Books from a Signed, Western Collection from Back of Beyond

- by Michael Stillman

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Books from a Signed, Western Collection from Back of Beyond

Back of Beyond Books has issued... not quite a typical catalogue. It comes with the heading Happy New Year!, but we believe this is more a salutation than a title. Inside, there are listings with brief descriptions, rather than the typical more detailed, illustrated offerings. Back of Beyond promises a more standard catalogue will be on its way next month.

For now, this is a selection of a large group of books recently obtained from a collector. It is focused, like Back of Beyond, on the American West, and includes both fiction and non-fiction. Most of the books are signed and are in fine condition. This is a substantial collection, and most of the books are appropriately priced for collectors of any financial means. Here are just a few of these newly acquired works.

The Lone Ranger and Tonto Fistfight in Heaven is a collection of short stories from Native American writer Sherman Alexie, drawing on his own experiences. Published in 1993. $35.

Next is number 85 of the 250-copy 1985 tenth anniversary edition of Edward Abbey's most noted work, The Monkey Wrench Gang. This tale of resistance at the time of the building of the Glen Canyon Dam is signed by Abbey and includes a laid-in signed print by R. Crumb. $1,100.

Here is a mystery tale by Brad Dimock, published in 2001: Sunk Without a Sound: The Tragic Colorado River Honeymoon of Glen and Bessie Hyde. The newlywed Hydes set off down the Green and Colorado Rivers in 1928. Glen hoped to set a speed record running through the Grand Canyon, and Bessie hoped to be the first woman documented to have made the trip. They are known to have made it to the Grand Canyon, as they hiked up the Bright Angel Trail and had their pictures taken. That was the last anyone saw of them. Their boat was later found, but no trace of the Hydes was ever located. Most believe they were swept away by the rapids. $60.

Andrea Peacock published an unhappy story about a small, rural town in 2003: Libby, Montana: Asbestos & the Deadly Silence of an American Corporation. Mining of asbestos began in the early part of the 20th century in Libby, when everyone thought the substance was an excellent fire retardant with no downside, but as it became more and more obvious that the substance was killing the people of Libby, the mine owner seemed more interested in protecting itself than the townspeople. $25.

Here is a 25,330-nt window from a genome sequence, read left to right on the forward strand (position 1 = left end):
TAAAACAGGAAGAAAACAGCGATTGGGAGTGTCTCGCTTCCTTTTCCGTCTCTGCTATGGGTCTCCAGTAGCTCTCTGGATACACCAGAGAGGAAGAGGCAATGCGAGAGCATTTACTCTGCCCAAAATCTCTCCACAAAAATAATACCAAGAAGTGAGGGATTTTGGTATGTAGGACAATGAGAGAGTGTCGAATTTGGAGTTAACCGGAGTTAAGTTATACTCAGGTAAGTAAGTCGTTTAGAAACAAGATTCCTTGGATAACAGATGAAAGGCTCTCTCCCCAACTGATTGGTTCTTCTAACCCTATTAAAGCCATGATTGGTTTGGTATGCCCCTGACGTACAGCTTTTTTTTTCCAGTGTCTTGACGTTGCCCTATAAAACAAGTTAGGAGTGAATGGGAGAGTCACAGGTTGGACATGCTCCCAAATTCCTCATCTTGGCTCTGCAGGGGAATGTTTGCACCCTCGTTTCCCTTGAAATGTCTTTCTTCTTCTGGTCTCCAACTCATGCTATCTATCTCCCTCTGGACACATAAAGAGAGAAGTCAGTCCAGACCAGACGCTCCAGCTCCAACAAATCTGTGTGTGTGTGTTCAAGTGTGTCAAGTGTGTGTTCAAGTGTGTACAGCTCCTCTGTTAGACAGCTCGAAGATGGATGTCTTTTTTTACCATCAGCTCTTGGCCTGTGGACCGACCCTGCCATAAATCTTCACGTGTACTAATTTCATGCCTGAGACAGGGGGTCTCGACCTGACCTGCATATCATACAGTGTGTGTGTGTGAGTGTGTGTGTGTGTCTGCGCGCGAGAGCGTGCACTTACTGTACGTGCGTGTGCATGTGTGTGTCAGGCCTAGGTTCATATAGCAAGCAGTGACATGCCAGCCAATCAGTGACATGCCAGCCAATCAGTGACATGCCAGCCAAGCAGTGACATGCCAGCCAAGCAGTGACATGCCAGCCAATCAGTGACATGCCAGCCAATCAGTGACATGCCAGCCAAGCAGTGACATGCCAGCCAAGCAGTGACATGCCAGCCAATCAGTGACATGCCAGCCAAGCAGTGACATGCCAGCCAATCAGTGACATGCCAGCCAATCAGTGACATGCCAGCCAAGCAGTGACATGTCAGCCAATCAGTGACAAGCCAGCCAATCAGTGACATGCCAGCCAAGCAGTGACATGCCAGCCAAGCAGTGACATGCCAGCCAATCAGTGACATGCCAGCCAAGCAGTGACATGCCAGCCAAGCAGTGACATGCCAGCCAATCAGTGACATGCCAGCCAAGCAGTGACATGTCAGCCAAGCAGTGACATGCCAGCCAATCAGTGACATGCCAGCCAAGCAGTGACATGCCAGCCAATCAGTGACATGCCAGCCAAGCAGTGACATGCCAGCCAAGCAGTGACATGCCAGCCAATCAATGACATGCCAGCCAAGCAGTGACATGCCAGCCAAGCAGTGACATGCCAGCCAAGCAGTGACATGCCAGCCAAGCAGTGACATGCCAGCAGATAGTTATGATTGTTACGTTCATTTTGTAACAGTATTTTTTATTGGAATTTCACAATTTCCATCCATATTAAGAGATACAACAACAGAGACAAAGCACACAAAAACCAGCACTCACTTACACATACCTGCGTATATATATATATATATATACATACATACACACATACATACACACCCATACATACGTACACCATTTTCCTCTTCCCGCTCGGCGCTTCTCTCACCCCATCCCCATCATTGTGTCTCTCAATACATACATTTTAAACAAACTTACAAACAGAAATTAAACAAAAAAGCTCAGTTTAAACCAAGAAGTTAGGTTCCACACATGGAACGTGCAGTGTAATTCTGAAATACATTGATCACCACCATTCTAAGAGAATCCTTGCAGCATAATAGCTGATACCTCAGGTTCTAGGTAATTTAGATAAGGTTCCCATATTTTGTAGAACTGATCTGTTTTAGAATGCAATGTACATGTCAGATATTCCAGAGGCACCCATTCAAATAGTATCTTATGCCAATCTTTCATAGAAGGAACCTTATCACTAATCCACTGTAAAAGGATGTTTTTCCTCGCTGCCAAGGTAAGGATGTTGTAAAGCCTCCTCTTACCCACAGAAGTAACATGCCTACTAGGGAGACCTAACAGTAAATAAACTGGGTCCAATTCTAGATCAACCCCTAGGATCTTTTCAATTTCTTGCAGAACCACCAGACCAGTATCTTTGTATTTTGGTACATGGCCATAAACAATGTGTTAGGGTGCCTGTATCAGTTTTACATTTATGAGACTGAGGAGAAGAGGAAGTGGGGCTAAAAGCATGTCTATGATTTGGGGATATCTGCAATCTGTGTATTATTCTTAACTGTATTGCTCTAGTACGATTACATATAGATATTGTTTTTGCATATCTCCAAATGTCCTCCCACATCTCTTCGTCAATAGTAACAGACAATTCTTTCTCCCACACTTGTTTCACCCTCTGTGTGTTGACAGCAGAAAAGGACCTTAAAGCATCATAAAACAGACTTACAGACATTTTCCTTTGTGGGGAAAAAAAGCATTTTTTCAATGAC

Here is a crime-related story: Butch Cassidy, My Brother, by Lula Parker Betenson. Cassidy's real name was Robert Leroy Parker. Most people believe that the famed gunman was gunned down in South America in 1908, but Mrs. Betenson maintained that he came to a family reunion in 1925 and lived until 1937, though she did not see him again. Her book was published in 1975, and if you are wondering why the sister of a man most believed died in 1908 was still writing books in 1975, she was 18 years younger than “Butch” and lived to be 96. $50.

It may not be obvious, but postcards can tell us a lot about history. These are the images people would send home to friends about the places they visited, back in the day when postal mail was the major form of communication. Charles Harbert prepared a limited edition (250 copies) book in 2006 entitled Colorado History...Insights and Views Through Postcards. $150.

Next we have Murder City: Ciudad Juarez and the Global Economy's New Killing Fields, a 2010 book by Charles Bowden. The “global economy” that runs through Juarez, sadly, is the drug trade. As an aside, you can stand in El Paso, which justifiably advertises itself as the safest city in America, and look across the Rio Grande at Juarez, probably the most dangerous city in the Western Hemisphere, where murders go on every day at a frightening pace. It is hard to understand. $50.

Back of Beyond Books may be reached at 435-259-5154 or andy@backofbeyondbooks.com. Their website is found at www.backofbeyondbooks.com.